Buhera’s flagship of hope

11 Sep, 2020 - 15:09 0 Views

The ManicaPost

Samuel Kadungure Senior Reporter

THE vision to turn the land downstream the recently completed Marowanyati Dam in Buhera into a greenbelt is nearing fruition as land clearance to establish the first 100 hectares irrigation scheme is in progress. The dam is located on the Mwerahari River, a perennial stream with an annual flow of 182 million litres.

With this water channelled towards irrigation, the resource will be adequate to transform the lives of the nearby agricultural communities.

The scarcity of water in the district has been accelerated by erratic rainfall patterns and climatic changes.

These has brought with it various socio-economic problems for the community.

Marovanyati Dam construction commenced in November 2003 and was expected to have been completed by 2009.

However, construction was suspended in November 2007 due to lack of funding.

As part of the devolution agenda, its completion has been fast-tracked by President Mnangagwa’s administration as a way of bolstering access to irrigation water and cushioning communities against the effects of climate change.

The dam will provide water for aquaculture, irrigation of 2 500ha of agricultural land, industrial purposes and livestock drinking.

Supplies of Murambinda Growth Point’s reticulated water will also come from the dam.

Its construction means improved water availability to enable the drought-prone area to establish gardens to address food security and nutritional needs.

Recreational infrastructure will also be established, with activities around the gigantic water reservoir expected to boost revenues for Murambinda Growth Point, which is eyeing town status.

The expansion of Murambinda into a town will see the population growing.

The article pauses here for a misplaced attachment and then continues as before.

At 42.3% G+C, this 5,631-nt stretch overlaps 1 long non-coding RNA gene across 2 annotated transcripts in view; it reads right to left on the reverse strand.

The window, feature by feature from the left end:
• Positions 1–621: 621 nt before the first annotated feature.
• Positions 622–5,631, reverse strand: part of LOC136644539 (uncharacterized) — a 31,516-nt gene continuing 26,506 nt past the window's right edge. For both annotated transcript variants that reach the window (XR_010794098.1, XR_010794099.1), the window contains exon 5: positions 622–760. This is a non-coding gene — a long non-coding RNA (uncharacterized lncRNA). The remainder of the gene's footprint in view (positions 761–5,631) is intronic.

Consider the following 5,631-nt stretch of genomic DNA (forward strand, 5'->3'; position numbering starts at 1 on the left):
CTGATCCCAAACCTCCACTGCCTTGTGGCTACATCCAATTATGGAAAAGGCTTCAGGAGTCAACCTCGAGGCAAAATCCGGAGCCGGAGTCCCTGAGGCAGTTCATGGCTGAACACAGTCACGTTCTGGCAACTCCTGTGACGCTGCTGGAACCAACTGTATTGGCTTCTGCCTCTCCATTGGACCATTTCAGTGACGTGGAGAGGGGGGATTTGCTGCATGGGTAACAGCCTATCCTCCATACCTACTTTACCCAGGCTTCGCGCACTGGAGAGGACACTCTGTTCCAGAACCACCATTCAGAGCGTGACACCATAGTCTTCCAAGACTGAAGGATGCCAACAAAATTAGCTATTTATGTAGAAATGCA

There will be a corresponding increase in demand for water and therefore the timing of the project is perfect.

Four irrigation projects are expected to take shape in the near future and this will create employment, improve food security and help in slowing down rural to urban migration.

One of these projects – the Murambinda B Irrigation Project – is being implemented by the Zimbabwe National Water Authority (Zinwa) and the Department of Irrigation.

Current works include the construction of water conveyance canals and a total of 5km in-field canals.

The irrigation project is expected to benefit more than 200 plot holders.

Zinwa’s Engineer Alois Katsande confirmed the development, adding that Marowanyati Dam, which has a storage capacity of 50 million litres, will provide sufficient water to revolutionise agricultural development in the district.

“Intended beneficiaries of this project have been doing dry-land farming.

The area has good red soils but poor rains have been making it impossible for the community to harvest meaningfully.

“It has been recommended that each beneficiary should have half a hectare under irrigation, so more than 200 plot holders will benefit from this scheme,” said Eng Katsande.

“We have already cleared 2,8km of the main canal plus about 5km of the in-field canal routes for the 100ha scheme.

“Some of the fields had thick bushes and these have been cleared.

The next phase will see the construction of canals,” revealed Eng Katsande.

Buhera falls under geological region five, with farmers often growing drought-resistant crops such as round and groundnuts, rapoko and sorghum.

Of late, most of the crops were being written-off due to prolonged dry spells.

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